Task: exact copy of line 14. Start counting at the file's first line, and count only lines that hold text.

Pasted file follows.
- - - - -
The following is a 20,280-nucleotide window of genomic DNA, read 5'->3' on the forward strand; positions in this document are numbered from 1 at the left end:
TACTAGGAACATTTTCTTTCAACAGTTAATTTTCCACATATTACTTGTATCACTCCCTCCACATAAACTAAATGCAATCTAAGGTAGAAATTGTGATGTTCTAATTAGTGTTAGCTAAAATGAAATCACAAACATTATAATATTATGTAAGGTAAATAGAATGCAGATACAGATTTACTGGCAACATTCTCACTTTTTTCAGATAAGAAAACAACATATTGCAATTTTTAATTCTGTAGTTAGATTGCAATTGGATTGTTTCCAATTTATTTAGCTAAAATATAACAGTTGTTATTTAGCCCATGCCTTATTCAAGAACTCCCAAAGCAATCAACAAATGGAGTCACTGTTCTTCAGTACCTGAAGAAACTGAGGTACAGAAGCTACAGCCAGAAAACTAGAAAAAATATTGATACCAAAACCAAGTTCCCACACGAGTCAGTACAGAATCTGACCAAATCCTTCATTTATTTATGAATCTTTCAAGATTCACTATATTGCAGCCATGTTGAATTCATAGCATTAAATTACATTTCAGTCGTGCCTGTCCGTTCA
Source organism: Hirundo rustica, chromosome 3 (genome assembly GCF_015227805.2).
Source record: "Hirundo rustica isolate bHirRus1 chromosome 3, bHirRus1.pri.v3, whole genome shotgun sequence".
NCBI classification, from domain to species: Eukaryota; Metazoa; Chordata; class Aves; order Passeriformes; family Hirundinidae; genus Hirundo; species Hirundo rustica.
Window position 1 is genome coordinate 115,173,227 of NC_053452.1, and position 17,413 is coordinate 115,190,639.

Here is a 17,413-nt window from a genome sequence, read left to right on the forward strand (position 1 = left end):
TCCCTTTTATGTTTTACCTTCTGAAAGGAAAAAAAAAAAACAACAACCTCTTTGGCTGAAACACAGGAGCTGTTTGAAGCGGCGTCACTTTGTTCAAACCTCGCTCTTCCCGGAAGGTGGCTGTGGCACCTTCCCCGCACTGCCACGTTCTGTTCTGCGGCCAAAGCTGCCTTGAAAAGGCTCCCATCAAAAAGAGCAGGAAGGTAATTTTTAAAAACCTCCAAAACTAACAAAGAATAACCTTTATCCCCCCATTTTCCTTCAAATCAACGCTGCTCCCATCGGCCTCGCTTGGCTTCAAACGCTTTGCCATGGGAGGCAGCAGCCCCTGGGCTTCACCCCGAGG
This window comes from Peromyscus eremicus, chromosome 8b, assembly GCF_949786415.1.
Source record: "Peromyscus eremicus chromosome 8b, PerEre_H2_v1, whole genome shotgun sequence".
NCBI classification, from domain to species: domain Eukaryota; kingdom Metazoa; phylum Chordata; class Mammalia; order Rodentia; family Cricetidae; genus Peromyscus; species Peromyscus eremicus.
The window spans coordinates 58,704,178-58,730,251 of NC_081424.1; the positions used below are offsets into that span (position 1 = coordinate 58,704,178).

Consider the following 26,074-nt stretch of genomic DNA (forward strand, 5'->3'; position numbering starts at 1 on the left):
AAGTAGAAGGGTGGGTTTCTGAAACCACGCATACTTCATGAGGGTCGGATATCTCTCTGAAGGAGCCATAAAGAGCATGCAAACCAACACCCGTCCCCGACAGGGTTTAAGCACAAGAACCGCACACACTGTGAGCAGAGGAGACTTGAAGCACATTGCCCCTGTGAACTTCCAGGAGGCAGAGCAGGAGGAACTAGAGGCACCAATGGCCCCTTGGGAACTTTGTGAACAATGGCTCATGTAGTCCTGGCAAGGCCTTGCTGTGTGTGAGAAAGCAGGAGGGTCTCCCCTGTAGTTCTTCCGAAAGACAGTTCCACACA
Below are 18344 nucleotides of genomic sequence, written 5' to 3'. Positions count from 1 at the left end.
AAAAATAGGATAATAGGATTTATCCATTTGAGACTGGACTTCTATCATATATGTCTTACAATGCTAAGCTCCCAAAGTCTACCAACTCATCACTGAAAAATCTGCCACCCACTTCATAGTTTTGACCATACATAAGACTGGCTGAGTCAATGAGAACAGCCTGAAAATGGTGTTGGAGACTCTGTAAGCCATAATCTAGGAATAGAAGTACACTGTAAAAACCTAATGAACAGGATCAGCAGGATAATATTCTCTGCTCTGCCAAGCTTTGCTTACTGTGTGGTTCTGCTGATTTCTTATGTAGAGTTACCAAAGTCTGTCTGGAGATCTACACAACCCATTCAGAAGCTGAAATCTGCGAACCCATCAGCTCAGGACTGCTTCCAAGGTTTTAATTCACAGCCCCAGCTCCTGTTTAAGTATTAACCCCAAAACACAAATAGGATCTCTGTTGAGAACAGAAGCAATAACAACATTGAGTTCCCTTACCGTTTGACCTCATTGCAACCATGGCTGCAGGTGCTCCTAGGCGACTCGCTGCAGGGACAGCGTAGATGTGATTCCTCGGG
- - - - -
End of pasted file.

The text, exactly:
AAGTAGAAGGGTGGGTTTCTGAAACCACGCATACTTCATGAGGGTCGGATATCTCTCTGAAGGAGCCATAAAGAGCATGCAAACCAACACCCGTCCCCGACAGGGTTTAAGCACAAGAACCGCACACACTGTGAGCAGAGGAGACTTGAAGCACATTGCCCCTGTGAACTTCCAGGAGGCAGAGCAGGAGGAACTAGAGGCACCAATGGCCCCTTGGGAACTTTGTGAACAATGGCTCATGTAGTCCTGGCAAGGCCTTGCTGTGTGTGAGAAAGCAGGAGGGTCTCCCCTGTAGTTCTTCCGAAAGACAGTTCCACACA